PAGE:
And in March, on the Calgary set of FX's "Fargo," I told Keith Carradine about the 10th anniversary of "Deadwood." He hadn't known, but he's more likely than Method Man to remember.
And yes, I place the 10th anniversaries of "Method & Red" and "Deadwood" on the same plane.
Playing Lou Solverson, father of Allison Tolman's Molly Solverson, Carradine is part of the soulful core of "Fargo." Yes, there's a spiraling assortment of increasingly violent crimes, but there's also the relationship between a father, a former cop now living a safer life behind the counter of a diner, and the daughter who followed in her dad's footsteps, much to his chagrin.
It's a bond that hits home for Carradine, son of acting legend John Carradine, brother of Dave and Robert, father of Martha Plimpton. He knows what it's like to be part of a semi-reluctant professional lineage.
In our interview, he talks about that personal tie to the material, as well as his relationship with relative newcomer Tolman. Carradine speculates on the point at which an actor becomes venerable and discusses his theory on the passing of time vis a vis the "Deadwood" anniversary.
It's a great chat.
Watch "Fargo" tonight on FX and check out the full Q&A below...
Fast National ratings for Monday, April 21, 2014.
It's almost certain to change in Final numbers, but at least in preliminary figures, NBC's "The Blacklist" retained nearly its entire key demo lead-in from "The Voice" and outdrew the singing competition as well, carrying NBC to a Monday split.
Among other notables, "Dancing with the Stars" helped ABC win Monday overall, FOX's dramas held steady, The CW's dramas added a few viewers and CBS' new comedy block retained well.
On to the numbers...
CALGARY - One week ago, on the eve of the premiere of FX's "Fargo," most of the stories focused on Martin Freeman and Billy Bob Thornton, the biggest names associated with the semi-adaptation of the Coen Brothers' Oscar-winning film.
Having already seen the pilot, I knew the secret of "Fargo," which is that while Thornton and Freeman have the showy parts -- and they're both terrific -- the actual hero of the twisted story of murder, blackmail and revenge is wet-behind-the-ears local cop Molly Solverson, played by Allison Tolman.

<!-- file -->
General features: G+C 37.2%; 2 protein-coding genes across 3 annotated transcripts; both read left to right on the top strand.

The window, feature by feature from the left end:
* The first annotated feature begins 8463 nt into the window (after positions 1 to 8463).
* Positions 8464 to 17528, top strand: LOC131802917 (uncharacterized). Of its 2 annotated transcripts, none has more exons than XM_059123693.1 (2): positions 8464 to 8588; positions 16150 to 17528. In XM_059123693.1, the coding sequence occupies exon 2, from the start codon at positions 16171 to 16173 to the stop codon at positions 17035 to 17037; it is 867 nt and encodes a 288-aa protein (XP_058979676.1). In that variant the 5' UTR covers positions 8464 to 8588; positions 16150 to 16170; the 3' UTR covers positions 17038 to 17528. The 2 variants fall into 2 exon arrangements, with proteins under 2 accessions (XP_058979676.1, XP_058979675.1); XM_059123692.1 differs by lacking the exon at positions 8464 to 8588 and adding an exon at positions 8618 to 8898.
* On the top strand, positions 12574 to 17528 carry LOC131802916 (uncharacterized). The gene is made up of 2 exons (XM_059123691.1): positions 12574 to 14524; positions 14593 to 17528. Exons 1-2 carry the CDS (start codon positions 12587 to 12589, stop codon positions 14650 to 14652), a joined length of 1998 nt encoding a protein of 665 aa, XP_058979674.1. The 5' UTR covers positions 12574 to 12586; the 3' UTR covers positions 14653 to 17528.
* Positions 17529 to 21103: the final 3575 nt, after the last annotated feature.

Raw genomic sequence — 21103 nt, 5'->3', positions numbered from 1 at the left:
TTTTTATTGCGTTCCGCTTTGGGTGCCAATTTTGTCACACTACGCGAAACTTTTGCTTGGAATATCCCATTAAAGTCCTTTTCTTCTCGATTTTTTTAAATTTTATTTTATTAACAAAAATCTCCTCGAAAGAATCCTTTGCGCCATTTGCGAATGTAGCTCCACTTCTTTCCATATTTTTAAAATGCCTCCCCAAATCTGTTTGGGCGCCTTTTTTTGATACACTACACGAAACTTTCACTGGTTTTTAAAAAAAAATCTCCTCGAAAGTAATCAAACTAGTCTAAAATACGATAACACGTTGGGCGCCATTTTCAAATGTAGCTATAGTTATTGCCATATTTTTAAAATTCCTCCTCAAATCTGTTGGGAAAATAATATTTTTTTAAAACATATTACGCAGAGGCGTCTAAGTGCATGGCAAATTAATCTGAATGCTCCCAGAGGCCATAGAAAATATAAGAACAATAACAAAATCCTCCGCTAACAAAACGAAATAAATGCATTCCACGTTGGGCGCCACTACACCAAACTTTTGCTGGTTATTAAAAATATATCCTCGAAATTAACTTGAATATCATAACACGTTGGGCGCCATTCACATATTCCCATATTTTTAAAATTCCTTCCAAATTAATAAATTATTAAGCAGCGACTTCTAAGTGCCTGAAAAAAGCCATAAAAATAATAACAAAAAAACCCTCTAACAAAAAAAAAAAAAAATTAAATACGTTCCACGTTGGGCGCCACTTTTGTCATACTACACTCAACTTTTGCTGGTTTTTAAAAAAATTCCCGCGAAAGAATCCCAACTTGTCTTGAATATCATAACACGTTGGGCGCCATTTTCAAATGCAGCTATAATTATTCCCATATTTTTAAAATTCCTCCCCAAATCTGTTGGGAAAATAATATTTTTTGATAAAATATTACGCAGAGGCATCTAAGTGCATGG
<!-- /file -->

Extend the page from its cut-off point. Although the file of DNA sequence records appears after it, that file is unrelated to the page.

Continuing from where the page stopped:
Of course, Thornton has an Oscar and Freeman is simultaneously Watson and Bilbo Baggins, while Tolman is a total newcomer, a Texas-born, Chicago-based actress who had been concentrating on writing and sketch comedy before "Fargo" came her way.
But now, after "Fargo" delivered a solid premiere for FX last week, it seems like the right time to shine the spotlight on Tolman.
I sat down with Tolman on a sunny March day on the "Fargo" set in Calgary shortly before she settled in to shoot a prickly scene opposite co-star Bob Odenkirk, who plays a less capable member of the Bemidji PD. The balminess of the weather that day -- temperatures perked up above freezing for the first time in months -- steered the initial conversation before we discussed the strange circumstances of her landing the role, Tolman's approach to Molly's investigative capabilities and finding the proper balance of comedy and drama for that "Fargo"-flavored tone.
Click through for the full Q&A and check out the second episode of "Fargo" on Tuesday (April 22) night on FX...
Fast National ratings for Sunday, April 20, 2014.
On a sluggish Easter Sunday, "The Amazing Race" helped CBS claim victory among young viewers, while "Good Wife" led the network to its usual overall victory.
Even though it was down week-to-week, ABC's "Once Upon a Time" was actually Sunday's top show in the key demographic, but Hallmark continued not to be a successful brand for ABC, as "In My Dreams" was the network's latest Hall of Fame flop.